Alabama’s Revised Anti-Immigrant Law May Come Up for Vote This Week

Immigrant rights advocates say the revised bill is even harsher than the original.

By Julianne Hing May 08, 2012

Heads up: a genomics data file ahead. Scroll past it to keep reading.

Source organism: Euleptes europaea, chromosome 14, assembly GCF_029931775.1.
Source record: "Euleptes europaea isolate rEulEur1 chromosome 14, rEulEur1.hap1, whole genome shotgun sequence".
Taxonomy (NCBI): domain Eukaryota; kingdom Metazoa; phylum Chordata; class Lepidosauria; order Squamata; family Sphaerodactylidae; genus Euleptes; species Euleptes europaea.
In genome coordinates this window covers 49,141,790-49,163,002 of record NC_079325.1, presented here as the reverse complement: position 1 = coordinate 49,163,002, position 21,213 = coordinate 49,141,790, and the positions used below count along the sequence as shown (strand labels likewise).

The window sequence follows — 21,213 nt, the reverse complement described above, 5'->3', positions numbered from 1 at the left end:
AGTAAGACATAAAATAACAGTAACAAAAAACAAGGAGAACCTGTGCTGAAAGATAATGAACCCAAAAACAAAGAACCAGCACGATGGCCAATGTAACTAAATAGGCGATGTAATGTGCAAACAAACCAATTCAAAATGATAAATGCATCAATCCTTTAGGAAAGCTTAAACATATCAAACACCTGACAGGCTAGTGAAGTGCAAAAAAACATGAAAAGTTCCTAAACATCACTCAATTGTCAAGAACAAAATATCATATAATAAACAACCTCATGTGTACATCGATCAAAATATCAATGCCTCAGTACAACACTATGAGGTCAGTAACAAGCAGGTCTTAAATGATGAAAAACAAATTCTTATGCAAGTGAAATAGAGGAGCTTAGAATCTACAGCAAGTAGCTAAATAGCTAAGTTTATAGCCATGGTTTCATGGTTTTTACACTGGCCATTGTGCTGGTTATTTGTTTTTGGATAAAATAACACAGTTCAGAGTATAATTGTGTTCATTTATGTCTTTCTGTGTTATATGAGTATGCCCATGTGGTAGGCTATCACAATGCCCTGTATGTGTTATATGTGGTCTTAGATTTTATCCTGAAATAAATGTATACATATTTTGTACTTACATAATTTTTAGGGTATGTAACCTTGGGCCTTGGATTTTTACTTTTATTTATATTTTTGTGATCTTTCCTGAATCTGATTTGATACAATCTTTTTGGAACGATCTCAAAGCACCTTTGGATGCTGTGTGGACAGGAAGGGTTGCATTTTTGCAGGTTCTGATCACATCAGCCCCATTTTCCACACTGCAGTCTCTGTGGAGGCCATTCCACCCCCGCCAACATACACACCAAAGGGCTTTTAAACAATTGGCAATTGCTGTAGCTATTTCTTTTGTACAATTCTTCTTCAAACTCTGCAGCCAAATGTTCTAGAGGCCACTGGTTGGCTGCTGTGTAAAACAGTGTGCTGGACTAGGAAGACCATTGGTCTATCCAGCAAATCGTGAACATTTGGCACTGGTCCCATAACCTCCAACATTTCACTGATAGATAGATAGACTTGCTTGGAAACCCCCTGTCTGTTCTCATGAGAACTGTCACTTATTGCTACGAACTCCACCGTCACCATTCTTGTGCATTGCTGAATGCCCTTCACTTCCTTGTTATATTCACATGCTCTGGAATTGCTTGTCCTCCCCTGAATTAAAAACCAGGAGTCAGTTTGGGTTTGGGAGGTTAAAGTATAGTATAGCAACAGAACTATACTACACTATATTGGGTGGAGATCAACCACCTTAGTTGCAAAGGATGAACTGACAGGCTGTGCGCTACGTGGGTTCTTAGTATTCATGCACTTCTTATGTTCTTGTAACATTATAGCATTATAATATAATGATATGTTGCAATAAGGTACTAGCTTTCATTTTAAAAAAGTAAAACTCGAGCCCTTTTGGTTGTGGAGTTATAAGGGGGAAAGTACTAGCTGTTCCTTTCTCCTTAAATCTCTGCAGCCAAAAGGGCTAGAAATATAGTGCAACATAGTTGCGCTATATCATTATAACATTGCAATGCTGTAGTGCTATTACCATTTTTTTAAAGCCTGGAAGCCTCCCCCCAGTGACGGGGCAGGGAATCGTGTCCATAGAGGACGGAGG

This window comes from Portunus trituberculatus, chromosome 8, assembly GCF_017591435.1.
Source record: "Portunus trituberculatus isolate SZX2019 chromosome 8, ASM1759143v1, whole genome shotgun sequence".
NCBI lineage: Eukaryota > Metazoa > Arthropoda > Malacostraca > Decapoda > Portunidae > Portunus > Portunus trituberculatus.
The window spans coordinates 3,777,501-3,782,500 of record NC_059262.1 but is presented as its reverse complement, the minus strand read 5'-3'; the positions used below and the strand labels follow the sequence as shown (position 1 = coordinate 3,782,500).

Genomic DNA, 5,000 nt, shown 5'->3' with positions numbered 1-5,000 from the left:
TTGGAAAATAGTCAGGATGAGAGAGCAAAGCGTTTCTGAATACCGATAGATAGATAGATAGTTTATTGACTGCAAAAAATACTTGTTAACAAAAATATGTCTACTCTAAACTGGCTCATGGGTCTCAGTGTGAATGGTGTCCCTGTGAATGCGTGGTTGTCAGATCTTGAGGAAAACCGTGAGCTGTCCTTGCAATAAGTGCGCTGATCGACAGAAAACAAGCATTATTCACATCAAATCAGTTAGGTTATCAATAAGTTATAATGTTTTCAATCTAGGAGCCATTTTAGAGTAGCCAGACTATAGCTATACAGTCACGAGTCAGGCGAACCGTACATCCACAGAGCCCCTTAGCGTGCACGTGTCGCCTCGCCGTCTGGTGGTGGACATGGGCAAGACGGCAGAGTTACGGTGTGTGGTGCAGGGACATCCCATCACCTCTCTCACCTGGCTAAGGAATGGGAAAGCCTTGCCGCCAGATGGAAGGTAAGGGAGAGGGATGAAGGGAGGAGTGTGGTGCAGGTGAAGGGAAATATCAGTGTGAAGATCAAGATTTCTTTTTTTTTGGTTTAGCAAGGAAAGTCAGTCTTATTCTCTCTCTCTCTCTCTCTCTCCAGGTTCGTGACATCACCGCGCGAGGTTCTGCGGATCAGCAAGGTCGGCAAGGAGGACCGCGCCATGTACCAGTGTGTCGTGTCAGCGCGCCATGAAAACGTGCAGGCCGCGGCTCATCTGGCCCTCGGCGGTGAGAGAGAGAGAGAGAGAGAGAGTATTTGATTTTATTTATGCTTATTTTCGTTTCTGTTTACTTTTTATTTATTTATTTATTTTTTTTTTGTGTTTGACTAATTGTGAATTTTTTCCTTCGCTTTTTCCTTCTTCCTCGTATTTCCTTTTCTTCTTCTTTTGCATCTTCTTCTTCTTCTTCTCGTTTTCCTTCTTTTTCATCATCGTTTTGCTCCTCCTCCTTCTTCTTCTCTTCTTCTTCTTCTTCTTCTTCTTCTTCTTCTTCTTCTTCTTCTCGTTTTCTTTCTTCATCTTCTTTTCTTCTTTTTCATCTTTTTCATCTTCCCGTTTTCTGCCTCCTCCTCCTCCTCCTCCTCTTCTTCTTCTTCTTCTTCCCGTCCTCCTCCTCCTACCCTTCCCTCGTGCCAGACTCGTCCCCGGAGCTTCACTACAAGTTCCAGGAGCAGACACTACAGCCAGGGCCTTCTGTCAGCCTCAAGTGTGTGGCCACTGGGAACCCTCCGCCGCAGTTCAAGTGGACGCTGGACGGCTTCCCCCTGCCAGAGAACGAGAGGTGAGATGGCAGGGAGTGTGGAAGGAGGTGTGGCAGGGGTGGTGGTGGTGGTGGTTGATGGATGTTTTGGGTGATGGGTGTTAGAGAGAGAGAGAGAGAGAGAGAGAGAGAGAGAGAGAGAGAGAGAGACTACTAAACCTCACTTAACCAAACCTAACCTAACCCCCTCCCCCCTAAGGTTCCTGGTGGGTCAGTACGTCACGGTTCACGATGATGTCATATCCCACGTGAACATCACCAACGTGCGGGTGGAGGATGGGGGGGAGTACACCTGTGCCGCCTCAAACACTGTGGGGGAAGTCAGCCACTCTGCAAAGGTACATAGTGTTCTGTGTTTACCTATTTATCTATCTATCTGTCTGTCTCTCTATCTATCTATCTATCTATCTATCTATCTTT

Alabama’s attempt to revise its breathtakingly harsh anti-immigrant law, HB 56, could come up for a vote this week in the Senate, Sen. Scott Beason’s office confirmed. The movement comes just weeks after the Supreme Court heard oral arguments over Arizona’s SB 1070, which HB 56 was largely based on. In the face of national outrage and the host of lawsuits HB 56 ignited, Alabama senators have been hammering out what the revisions would look like, but immigrant rights advocates say that the revisions do not address the basic civil rights concerns with the law, and instead worsen the anti-immigrant provisions of HB 56. Sen. Beason and Rep. Micky Hammon have been working on a compromise that would merge the two lawmakers’ attempts at revising HB 56, which went several steps further than Arizona’s SB 1070 at criminalizing life for undocumented immigrants in the state. The issue now is how much the state should tinker with the key "reasonable suspicion" provisions which compel law enforcement officers to ask anyone about their immigration status if they believe a person may be undocumented.